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The expansion valve removes pressure from the liquid refrigerant to allow expansion or change of state from a liquid to a vapor in the evaporator.
The high-pressure liquid refrigerant entering the expansion valve is quite warm. This may be verified by feeling the liquid line at its connection to the expansion valve. The liquid refrigerant leaving the expansion valve is quite cold. The orifice within the valve does not remove heat, but only reduces pressure. Heat molecules contained in the liquid refrigerant are thus allowed to spread as the refrigerant moves out of the orifice. Under a greatly reduced pressure the liquid refrigerant is at its coldest as it leaves the expansion valve and enters the evaporator.
Pressures at the inlet and outlet of the expansion valve will closely approximate gauge pressures at the inlet and outlet of the compressor in most systems. The similarity of pressures is caused by the closeness of the components to each other. The slight variation in pressure readings of a very few pounds is due to resistance, causing a pressure drop in the lines and coils of the evaporator and condenser.
Two types of valves are used on machine air conditioning systems:
The refrigerant enters the inlet and screen as a high-pressure liquid. The refrigerant flow is restricted by a metered orifice through which it must pass.
As the refrigerant passes through this orifice, it changes from a high-pressure liquid to a low-pressure liquid (or passes from the high side to the low side of the system).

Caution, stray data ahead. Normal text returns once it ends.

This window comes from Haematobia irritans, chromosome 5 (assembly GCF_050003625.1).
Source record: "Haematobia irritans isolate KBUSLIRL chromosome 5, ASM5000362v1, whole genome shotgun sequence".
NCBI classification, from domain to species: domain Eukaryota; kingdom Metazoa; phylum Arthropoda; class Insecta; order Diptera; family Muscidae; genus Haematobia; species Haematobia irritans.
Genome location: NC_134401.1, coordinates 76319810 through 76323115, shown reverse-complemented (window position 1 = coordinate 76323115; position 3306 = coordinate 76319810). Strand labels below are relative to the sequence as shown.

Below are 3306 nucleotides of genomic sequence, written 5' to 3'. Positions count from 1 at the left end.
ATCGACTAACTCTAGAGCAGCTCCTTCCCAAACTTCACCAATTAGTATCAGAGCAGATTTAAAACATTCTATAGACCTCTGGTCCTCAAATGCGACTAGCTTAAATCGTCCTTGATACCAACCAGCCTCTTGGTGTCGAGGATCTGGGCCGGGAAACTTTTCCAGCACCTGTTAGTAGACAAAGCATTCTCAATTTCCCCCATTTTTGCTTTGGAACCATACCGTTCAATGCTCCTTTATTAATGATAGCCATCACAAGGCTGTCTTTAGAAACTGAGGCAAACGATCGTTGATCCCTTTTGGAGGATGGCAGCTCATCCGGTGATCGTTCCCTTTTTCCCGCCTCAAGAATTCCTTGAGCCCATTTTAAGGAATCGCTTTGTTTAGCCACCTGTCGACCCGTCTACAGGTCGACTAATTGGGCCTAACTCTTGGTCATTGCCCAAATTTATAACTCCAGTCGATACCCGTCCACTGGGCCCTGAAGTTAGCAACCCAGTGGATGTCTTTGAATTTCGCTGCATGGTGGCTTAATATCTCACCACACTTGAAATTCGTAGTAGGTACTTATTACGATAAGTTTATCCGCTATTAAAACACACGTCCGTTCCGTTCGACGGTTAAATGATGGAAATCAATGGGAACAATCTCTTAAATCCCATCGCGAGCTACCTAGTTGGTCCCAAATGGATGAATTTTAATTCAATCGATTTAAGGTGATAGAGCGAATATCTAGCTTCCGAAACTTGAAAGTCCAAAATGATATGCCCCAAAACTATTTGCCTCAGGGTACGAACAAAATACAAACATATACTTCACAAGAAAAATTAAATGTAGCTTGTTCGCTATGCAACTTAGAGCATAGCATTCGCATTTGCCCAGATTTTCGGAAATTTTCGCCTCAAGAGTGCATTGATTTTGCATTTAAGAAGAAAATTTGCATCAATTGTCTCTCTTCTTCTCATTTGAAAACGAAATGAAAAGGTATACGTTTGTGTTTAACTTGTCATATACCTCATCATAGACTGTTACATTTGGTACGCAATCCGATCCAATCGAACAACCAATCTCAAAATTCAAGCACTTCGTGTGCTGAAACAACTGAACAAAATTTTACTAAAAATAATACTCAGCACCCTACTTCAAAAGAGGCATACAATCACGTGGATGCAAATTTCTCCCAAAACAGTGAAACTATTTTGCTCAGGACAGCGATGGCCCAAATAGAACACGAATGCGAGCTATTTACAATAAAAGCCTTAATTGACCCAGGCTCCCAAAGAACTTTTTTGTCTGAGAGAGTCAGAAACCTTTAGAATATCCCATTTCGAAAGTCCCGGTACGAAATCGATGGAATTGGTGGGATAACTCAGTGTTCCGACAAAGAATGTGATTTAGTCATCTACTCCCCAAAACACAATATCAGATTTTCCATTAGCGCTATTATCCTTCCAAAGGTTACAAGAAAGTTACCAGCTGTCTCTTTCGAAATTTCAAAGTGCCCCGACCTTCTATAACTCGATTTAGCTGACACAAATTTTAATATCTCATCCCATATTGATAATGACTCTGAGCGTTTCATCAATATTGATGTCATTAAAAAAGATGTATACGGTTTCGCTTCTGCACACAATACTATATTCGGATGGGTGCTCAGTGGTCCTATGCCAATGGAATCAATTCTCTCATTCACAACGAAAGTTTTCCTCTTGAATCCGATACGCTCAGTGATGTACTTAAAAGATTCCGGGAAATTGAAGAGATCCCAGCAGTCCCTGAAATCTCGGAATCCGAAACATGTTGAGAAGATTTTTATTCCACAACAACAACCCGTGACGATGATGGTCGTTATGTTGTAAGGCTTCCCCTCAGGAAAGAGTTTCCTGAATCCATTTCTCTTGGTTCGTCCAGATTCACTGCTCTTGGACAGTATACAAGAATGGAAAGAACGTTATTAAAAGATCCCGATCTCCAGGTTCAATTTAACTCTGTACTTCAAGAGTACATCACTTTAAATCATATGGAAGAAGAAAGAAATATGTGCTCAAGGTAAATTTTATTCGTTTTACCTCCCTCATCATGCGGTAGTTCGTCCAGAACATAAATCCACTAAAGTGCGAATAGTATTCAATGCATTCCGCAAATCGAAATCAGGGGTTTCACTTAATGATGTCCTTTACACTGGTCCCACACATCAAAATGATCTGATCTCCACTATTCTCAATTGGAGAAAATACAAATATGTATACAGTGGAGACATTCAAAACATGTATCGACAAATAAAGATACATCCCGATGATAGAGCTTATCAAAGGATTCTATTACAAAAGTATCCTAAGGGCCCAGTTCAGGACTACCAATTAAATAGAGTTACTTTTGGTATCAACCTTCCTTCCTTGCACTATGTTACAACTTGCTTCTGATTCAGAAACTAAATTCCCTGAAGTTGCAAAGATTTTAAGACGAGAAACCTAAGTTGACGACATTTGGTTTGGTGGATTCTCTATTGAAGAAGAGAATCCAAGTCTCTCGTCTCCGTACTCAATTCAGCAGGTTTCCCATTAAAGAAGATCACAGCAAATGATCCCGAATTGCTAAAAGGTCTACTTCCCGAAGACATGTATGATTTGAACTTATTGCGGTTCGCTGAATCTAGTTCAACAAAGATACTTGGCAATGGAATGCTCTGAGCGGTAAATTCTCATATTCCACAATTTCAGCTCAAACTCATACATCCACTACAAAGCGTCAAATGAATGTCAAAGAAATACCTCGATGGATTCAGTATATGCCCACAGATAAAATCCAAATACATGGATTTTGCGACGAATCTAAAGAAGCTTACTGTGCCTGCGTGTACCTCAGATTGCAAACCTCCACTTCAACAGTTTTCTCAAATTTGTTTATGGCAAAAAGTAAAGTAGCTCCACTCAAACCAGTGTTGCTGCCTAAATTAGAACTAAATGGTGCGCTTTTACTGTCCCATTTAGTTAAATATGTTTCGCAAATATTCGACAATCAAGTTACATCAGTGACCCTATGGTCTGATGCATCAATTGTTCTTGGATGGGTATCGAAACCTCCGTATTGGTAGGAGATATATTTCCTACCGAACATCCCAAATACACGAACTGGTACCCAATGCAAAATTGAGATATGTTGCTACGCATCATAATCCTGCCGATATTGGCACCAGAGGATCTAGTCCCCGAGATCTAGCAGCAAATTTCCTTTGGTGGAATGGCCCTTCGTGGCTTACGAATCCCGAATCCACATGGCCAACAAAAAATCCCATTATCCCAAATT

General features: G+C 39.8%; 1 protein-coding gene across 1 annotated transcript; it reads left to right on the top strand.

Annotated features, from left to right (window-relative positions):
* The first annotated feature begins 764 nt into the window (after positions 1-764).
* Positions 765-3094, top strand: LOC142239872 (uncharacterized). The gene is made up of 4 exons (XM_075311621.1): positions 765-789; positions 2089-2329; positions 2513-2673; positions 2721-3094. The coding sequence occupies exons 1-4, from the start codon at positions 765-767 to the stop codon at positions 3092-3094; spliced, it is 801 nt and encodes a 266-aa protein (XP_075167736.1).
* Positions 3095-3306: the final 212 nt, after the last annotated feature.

Let's review briefly what happens to the refrigerant as we change its pressure.
As a high-pressure liquid, the boiling point of the refrigerant has been raised in direct proportion to its pressure. This has concentrated its heat content into a small area, raising the temperature of the refrigerant higher than that of the air passing over the condenser. This heat will then transfer from the warmer refrigerant to the cooler air, which condenses the refrigerant to a liquid.
The heat transferred into the air is called latent heat of condensation. Four pounds (1.8 kg) of refrigerant flowing per minute through the orifice will result in 12,000 Btu (12.7 MJ) per hour transferred, which is designated a one ton unit. Six pounds (2.7 kg) of flow per minute will result in 18,000 Btu (19.0 MJ) per hour, or a one and one-half ton unit.
The refrigerant flow through the metered orifice is extreamly important, anything restricting the flow will affect the entire system.
Operation of the externally-equalized valve is the same as the internal type except that evaporator pressure is fed against the underside of the diaphragm from the tail pipe of the evaporator by an equalizer line. This balances the temperature of the tail pipe through the expansion valve thermal bulb against the evaporator pressure taken from the tail pipe.